Praise Literature and Latte

For giving Scrivener five automatic backups. Or Tarien would be gnashing his overambitious teeth right about now. Having been spurred to place a book 5 between my recently finished 4 and the series finishing 6, I thought again on putting a book 2.5 between my present books 2 & 3. Which are of course, in the can.

The outline for the book was again, frighteningly simple. But when I started rearranging scenes and moving files, I started to get a headache. The timeline, which is fairly neat now, was about to become a mess only Steven Erikson could approve of. But by now I had pulled chapters out of existing works, piled up a dozen new chapters. And still had 4 pages of outline.

Well, right about then, the throbbing in my head told me that nuking the outline was better for a writer’s sanity than introducing my very own Garden of the Moonism to my Hellenistic Fantasy. So I managed to find my backup from last night, save all my real work, and pretend tonight didn’t happen.

Then of course, I saved it for all perpetuity. Because the internet is forever. One note to Scrivener users who might recall the distant past where I discussed using it with this series (And all my fiction writing outside short-story length since 2012). Decide whether to break the project into chunks (of novel size or greater) or keep it unified at the beginning and stick to that choice. Your humble blogger tonight also experimented with breaking up his project, as I thought seven books would become unwieldy for the laptop’s memory. That choice did not last as long as the book 7 outline attempt. A good chunk of my keywords got nuked going from volume 1 to 2 and 3. I would’ve had to rearrange all of them, and rewrite a passel. I thought that acceptable, as then I could change ranks, and put characters who were deceased now back into live columns in earlier volumes for editing purposes.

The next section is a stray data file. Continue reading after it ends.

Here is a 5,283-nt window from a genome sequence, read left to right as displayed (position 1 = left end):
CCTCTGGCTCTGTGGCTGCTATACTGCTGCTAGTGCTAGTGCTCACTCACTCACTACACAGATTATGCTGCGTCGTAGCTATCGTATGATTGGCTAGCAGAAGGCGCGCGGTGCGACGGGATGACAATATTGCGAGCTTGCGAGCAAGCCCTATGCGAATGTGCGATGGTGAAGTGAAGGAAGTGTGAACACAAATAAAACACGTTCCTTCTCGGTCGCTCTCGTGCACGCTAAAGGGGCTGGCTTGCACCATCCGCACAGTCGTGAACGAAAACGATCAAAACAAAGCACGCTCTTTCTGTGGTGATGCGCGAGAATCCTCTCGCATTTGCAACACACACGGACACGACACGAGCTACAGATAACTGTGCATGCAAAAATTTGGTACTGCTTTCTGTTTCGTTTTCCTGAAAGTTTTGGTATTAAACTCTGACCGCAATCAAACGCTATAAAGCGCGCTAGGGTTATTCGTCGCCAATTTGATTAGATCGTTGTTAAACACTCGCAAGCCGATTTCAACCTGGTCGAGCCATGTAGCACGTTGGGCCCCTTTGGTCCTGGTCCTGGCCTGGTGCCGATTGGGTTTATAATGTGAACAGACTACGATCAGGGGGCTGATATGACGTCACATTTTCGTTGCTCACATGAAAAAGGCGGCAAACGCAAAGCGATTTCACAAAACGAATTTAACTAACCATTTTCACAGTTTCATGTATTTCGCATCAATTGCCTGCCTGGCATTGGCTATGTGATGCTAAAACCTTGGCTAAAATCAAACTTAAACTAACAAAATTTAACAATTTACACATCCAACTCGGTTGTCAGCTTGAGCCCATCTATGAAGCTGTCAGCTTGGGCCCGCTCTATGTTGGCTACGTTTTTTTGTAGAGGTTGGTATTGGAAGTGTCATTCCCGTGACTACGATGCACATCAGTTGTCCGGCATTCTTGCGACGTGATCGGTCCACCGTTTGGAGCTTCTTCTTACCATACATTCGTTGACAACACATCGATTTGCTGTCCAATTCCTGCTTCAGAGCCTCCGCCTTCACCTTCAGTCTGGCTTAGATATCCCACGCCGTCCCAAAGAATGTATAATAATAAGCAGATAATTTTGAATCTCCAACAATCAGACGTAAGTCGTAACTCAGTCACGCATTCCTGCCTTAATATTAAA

Erm…not so much. It seems editing the keyword in one project changed it for all…even though they were distinct projects. Maybe because I had all 3 open at the same time, and if I closed the others it wouldn’t. But opening and closing them each time represents a level of tedium even I am not masochistic enough to endure. And I was a goalkeeper in soccer and hockey. So I know pain. 😛

Using Scrivener for an Epic Fantasy

You’ve probably heard a great deal about I bought it before attempting NaNoWriMo 2012. Since then, a number of friends have asked how I use Scrivener, and is it really better than Word Processor. Given that it usually is half-price on their website when you have a winner’s coupon, that might have been a minor mistake. But even at the full price of $40 dollars US, it’s been a bargain. Originally a Mac program, it’s Windows counterpart (which I use) is approaching feature parity. I’m not doing this on their solicitation or the encouragement of anyone but the friends I’ve had who’ve been curious how it works.

Since obtaining it in May of last year, I’ve used it for five separate new projects, two of which are multi-volume. And then adapted one previously written novel that I imported to Scrivener for editing. But for this, I’d like to talk about how I set it up for my intended five-volume Epic Fantasy (Sword, Sandal, & Sorcery style).  The basic format is set in the “Novel With Parts” template. Here it is on the ‘Corkboard,’ (with my own custom background).



The Binder, which functions exactly like a three-ring of our project would if you printed it all out, is set on the left. It’s currently open to the 2nd (in-progress) book of that series. But the corkboard is open to the ‘volumes’ page, furthest back. You can see the “First Draft” over my 1st volume. And I already have volumes 3-5 set up on the corkboard. Here’s the volume I’m working on in detail: